NAPERVILLE, Ill. — For Francessca "Frankie" Robertson, riding a bicycle was an unlikely dream — let alone being able to pedal fast enough to keep up with her older brothers.
But both of those dreams have come true for the 4-year-old quadriplegic with cerebral palsy thanks to the handiwork of Connie and Gordon Hankins.
From their Naperville home, the Hankinses customize nearly 100 tricycles a year for children with such disabilities as cerebral palsy and spina bifida. On many tricycles, upright handlebars have been substituted for factory-installed. Pedals have been built up with blocks so children can reach them, and straps hold their feet in place. Bucket seats are fitted with straps, and a wide rear axle ensures they won't fall off.
Frankie was introduced to the modified tricycle earlier this spring during a therapy session at Marianjoy Rehabilitation Hospital in Wheaton.
"She would want to ride it all through physical therapy and all over Marianjoy," says her mother, Dana Robertson of Hanover Park. "So the therapist connected us with the Hankinses, and Frankie was quickly approved for her very own bike."
Dana said she remembers taking Frankie to pick up her red and white Roadmaster tricycle that has since been adorned with pink streamers and a rhinestone bell.
"Gordon put her on, and she wouldn't get off. She wanted to stay on it in the car," Robertson said. "I had to compromise and seat-belt the bike into the car next to her for the ride home."
Midori Elias, 5, of Glendale Heights also had to be pried away from her new tricycle before a recent surgery to straighten her legs.
"The doctor said she can ride again in two weeks, and she is counting the days," said Midori's mother, Janet Elias. "She loves to ride, ride, ride because it makes her feel like the other kids."
Reactions like that keep the Hankinses going.
"The driving force is our faith because we want to pass God's love on to those that need it," Connie Hankins said. "You see these children and the joy it brings them. That is our blessing."
Connie Hankins got involved with the tricycle program 14 years ago. She and Gordon, a retired Lucent Technologies employee, joined the West Suburban Pioneer Club of Telecom Pioneers, a social and service group for current and retired employees of the telecommunications industry.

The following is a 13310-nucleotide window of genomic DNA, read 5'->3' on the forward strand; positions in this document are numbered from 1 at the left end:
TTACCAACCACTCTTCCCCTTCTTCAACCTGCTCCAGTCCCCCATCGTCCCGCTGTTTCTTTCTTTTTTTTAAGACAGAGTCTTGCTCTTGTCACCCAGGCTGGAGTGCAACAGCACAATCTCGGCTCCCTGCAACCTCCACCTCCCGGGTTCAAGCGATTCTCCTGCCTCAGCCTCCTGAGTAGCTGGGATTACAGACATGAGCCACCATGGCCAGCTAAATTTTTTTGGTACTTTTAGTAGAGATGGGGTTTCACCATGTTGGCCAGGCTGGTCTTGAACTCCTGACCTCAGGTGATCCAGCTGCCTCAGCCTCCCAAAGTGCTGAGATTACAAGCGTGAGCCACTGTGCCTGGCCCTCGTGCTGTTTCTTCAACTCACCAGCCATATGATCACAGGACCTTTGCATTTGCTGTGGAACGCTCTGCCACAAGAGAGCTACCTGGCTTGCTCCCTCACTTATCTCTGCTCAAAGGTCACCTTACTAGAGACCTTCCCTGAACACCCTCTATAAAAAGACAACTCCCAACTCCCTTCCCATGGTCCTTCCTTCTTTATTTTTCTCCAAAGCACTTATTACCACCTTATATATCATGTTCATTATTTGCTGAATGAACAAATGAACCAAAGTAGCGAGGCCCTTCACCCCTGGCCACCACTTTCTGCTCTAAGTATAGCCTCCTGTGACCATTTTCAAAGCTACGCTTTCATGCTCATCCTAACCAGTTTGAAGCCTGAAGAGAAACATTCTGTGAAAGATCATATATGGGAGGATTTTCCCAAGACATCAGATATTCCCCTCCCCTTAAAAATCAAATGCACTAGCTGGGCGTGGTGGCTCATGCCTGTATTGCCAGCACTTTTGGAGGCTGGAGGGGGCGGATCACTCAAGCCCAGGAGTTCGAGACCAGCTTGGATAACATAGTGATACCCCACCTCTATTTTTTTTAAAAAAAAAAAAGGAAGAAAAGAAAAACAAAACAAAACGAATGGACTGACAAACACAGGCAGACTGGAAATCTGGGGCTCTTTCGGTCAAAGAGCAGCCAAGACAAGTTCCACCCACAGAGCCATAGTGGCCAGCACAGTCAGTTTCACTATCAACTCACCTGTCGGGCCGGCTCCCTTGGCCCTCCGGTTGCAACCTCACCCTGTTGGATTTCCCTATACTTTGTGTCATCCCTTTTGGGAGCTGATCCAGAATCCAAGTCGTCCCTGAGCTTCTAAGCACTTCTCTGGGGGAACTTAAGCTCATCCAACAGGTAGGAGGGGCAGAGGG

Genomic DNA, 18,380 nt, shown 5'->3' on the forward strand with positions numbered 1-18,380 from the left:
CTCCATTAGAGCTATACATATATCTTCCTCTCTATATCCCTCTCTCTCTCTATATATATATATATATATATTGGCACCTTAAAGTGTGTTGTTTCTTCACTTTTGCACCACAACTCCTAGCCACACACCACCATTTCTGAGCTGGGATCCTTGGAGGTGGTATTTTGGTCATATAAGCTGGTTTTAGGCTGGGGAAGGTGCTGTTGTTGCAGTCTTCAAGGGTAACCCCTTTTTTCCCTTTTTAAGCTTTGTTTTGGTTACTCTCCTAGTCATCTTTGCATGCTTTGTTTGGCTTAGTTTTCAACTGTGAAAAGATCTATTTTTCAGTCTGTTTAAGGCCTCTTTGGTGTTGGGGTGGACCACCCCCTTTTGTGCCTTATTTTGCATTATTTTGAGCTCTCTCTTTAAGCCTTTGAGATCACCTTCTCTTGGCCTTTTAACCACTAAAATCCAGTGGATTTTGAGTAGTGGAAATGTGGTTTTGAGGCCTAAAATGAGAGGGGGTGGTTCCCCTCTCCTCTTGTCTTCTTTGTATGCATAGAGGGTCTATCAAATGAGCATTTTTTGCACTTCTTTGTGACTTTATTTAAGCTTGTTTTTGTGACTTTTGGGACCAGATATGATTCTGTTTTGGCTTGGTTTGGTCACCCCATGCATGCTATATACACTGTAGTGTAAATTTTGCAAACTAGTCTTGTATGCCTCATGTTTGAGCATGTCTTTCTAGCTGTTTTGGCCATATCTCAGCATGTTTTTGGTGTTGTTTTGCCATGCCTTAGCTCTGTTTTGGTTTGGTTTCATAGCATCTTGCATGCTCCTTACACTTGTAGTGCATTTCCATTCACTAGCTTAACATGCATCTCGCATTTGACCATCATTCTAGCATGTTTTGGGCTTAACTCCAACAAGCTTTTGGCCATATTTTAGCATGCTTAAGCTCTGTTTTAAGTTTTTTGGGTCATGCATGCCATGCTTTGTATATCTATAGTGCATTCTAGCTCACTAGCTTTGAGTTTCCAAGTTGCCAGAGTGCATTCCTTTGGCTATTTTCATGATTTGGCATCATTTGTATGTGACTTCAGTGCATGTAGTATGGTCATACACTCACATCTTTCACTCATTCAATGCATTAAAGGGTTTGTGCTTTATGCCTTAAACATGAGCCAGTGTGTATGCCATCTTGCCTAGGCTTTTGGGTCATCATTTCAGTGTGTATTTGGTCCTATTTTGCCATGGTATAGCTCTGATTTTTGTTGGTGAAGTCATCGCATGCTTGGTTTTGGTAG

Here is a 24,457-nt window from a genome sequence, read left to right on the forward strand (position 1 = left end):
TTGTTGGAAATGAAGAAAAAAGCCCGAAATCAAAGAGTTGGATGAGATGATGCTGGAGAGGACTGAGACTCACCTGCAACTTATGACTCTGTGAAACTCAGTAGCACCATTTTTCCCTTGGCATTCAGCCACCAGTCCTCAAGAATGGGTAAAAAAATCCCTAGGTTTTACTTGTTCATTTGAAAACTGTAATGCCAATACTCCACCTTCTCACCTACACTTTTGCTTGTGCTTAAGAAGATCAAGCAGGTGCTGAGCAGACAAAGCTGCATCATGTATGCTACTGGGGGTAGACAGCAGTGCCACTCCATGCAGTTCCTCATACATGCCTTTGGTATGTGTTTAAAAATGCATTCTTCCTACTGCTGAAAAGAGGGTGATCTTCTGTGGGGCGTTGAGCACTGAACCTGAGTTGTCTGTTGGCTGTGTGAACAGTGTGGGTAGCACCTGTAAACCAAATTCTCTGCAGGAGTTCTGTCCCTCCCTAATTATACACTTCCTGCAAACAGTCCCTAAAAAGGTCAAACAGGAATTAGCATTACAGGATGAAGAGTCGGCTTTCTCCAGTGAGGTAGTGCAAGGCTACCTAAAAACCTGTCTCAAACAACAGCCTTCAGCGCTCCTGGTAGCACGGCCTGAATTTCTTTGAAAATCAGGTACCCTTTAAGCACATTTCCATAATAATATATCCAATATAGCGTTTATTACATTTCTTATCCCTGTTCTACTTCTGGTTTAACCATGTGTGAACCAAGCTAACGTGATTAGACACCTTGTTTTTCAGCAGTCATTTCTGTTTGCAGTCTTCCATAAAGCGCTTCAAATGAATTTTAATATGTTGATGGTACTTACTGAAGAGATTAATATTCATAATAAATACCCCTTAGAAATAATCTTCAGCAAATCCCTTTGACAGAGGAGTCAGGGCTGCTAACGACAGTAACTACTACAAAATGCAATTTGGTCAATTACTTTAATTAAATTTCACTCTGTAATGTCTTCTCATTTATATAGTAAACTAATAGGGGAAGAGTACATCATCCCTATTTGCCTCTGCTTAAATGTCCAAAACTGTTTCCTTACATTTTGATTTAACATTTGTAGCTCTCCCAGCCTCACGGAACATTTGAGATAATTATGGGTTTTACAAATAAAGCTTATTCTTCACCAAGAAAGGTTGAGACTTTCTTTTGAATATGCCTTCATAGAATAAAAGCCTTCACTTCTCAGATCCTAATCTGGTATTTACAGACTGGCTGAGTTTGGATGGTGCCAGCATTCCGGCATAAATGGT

The club buys the tricycles in three sizes — 10-, 12- and 16-inch frames — and the Hankinses order the special parts. They have lost the supplier of the 16-inch frames, however, and fear they may no longer be able to supply that size tricycle to children in need.
"They'll be gone by the end of this year unless we find a supplier," Connie said.
The trikes with the adaptive parts cost about $200 apiece, Donations are accepted from recipients but not required.
"There are other (adapted) tricycles out there, but they're going cost as much as $3,000," Connie Hankins said. "That's too much for many families."
Word about the project has continued to spread through the dozen or so hospitals the Hankinses work with.
"Everyone should know about Connie and Gordon because this gives (Frankie) the opportunity to be with other kids and builds her confidence," Dana said. "Her tricycle also gives her the strength to keep up with her brothers and builds muscles at the same time."
The Hankinses ask only that parents have a therapist write a recommendation before they agree to give a child a trike.
"We want to make sure the child is fitted properly. Otherwise we could do more harm than good," Connie said.
While it takes only about a 45 minutes to modify a tricycle, the time spent on paperwork and phone calls is substantial for two people.
The Hankinses deliver the tricycles or have the recipients come to their home so they can make any further modifications that may be necessary. Such volunteer work, however is not new to the couple. Connie, a former surgical nurse at Edward Hospital in Naperville, has delivered meals to seniors, visited the elderly, driven those in need of transportation and worked with the Red Cross in South Korea when the couple lived there for three years.
But their mission, called the Therapy Oriented Tricycle (TOT) project, is special to the Hankinses, who have two adult daughters and two grandsons who have helped test the trikes over the years.
Information from: Daily Herald, http://www.dailyherald.com